In 2014, California voters passed a proposition using $7.5 billion dollars in state funds to expand water storage capacity. Nearly 10 years later, people say not much has come from the vote. The main focus on their minds is the failure to expand Shasta Dam. Kern County Congressman David Valadao (R-CA) has authored legislation that makes it easier for Shasta to receive federal funding. … So what’s the problem with raising the dam? Jon Rosenfield, Science Director at San Francisco Baykeeper, says a whole lot. “Raising that dam is going to have negative impacts,” Rosenfield said.

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Aquafornia news The Sacramento Bee

Water agencies say funding for California’s biggest dam in decades is ‘pretty much lined up’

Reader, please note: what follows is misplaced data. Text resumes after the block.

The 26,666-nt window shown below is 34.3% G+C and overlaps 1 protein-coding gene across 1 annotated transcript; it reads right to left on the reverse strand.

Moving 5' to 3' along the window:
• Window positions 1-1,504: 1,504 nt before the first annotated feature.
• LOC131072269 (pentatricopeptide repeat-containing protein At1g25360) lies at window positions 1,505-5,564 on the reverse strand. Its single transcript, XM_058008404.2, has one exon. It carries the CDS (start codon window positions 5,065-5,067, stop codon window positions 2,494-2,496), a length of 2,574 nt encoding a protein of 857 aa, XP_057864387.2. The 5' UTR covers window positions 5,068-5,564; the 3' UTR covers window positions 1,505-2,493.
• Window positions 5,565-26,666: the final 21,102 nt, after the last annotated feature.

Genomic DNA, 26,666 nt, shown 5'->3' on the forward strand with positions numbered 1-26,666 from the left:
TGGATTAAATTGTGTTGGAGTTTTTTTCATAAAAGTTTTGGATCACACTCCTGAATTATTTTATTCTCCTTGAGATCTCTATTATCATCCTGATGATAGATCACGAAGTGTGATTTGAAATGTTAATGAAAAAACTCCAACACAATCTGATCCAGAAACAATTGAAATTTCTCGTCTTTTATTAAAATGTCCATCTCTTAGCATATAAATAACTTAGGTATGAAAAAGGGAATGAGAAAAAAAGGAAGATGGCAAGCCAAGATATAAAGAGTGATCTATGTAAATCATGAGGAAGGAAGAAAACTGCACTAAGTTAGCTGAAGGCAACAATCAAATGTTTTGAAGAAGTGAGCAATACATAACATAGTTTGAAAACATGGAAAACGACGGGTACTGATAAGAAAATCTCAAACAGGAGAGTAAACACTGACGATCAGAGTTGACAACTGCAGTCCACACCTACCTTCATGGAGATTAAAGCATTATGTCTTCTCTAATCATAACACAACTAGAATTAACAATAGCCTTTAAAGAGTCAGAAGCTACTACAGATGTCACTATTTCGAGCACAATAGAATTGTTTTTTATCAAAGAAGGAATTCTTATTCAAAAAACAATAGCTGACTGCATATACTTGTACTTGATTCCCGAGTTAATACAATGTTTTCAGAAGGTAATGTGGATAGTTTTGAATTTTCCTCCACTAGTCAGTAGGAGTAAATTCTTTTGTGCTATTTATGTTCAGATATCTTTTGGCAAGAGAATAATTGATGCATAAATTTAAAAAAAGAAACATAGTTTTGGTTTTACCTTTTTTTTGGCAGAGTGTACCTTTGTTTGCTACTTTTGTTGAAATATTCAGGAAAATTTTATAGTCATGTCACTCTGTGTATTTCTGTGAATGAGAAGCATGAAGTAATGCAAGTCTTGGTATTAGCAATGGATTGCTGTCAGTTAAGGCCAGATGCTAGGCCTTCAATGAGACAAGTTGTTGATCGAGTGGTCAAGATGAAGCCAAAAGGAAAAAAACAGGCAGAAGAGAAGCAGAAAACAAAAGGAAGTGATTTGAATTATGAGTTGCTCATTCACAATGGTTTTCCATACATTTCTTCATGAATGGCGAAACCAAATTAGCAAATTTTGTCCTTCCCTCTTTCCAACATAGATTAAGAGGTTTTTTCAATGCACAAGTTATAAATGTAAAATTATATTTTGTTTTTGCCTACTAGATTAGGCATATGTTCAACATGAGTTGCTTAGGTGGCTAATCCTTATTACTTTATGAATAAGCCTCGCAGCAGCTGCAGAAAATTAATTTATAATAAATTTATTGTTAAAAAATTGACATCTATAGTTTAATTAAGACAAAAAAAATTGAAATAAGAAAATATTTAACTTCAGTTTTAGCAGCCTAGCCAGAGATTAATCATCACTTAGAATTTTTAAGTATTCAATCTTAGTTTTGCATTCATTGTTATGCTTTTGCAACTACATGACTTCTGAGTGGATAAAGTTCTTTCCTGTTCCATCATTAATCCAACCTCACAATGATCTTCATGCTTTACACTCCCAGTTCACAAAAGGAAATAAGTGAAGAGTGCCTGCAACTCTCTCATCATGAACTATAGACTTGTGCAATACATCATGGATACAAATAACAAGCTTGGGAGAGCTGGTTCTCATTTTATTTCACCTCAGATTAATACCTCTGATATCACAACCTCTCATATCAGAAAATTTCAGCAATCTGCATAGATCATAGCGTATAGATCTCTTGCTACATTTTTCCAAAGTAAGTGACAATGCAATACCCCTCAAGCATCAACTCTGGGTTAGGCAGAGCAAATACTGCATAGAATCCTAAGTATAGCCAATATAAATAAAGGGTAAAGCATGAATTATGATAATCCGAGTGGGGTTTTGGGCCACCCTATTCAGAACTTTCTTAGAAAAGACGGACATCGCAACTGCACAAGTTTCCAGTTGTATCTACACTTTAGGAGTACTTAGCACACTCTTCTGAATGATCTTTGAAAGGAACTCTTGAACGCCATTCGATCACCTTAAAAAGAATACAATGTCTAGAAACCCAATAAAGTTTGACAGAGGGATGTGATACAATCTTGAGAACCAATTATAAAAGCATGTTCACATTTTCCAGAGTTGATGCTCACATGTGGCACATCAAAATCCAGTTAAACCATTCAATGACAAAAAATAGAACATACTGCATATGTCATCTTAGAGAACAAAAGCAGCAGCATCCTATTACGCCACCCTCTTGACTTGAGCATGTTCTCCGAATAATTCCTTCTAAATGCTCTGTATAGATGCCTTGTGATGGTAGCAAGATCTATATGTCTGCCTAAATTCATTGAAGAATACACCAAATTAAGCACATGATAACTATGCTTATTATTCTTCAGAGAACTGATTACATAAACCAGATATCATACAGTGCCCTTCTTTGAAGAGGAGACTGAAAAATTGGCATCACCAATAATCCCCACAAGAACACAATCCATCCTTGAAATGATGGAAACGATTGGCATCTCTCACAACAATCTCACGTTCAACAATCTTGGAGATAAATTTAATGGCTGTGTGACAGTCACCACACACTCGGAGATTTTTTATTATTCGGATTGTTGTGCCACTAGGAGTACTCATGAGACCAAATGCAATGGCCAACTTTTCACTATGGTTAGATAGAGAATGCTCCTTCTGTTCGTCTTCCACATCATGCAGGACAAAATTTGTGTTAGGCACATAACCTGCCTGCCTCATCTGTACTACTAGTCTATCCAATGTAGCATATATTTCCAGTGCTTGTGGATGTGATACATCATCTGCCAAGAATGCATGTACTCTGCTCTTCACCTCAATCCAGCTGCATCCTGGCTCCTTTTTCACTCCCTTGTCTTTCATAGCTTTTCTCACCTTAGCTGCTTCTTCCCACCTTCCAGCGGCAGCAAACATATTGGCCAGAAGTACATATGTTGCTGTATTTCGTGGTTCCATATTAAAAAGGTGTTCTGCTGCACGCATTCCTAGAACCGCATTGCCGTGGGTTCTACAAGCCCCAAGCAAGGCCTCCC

California water agencies say they have nearly secured $4.5 billion in funding needed to build the state’s largest reservoir in nearly a century, Sites Reservoir, as a state environmental review process for the project comes to a rapid close after decades of delay. … Approving it would mark a key procedural milestone and official green light for construction scheduled to begin in 2026.

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Aquafornia news The Nature Conservancy

News release: CA scientists to join UN’s plastic pollution treaty conference

Scientists based in and/or work on issues in California—from The Nature Conservancy and Ocean Conservancy—will be traveling to Nairobi, Kenya for the UN environment programme’s third session of the Intergovernmental Negotiating Committee (INC-3) from Nov 13-19. At this session, the following scientists will hold observer status on behalf of their organizations as nations come together for the goal of developing an international legally binding instrument on plastic pollution, including in the marine environment. 

Aquafornia news Water Finance & Management

Bureau of Reclamation invests in reuse, desal projects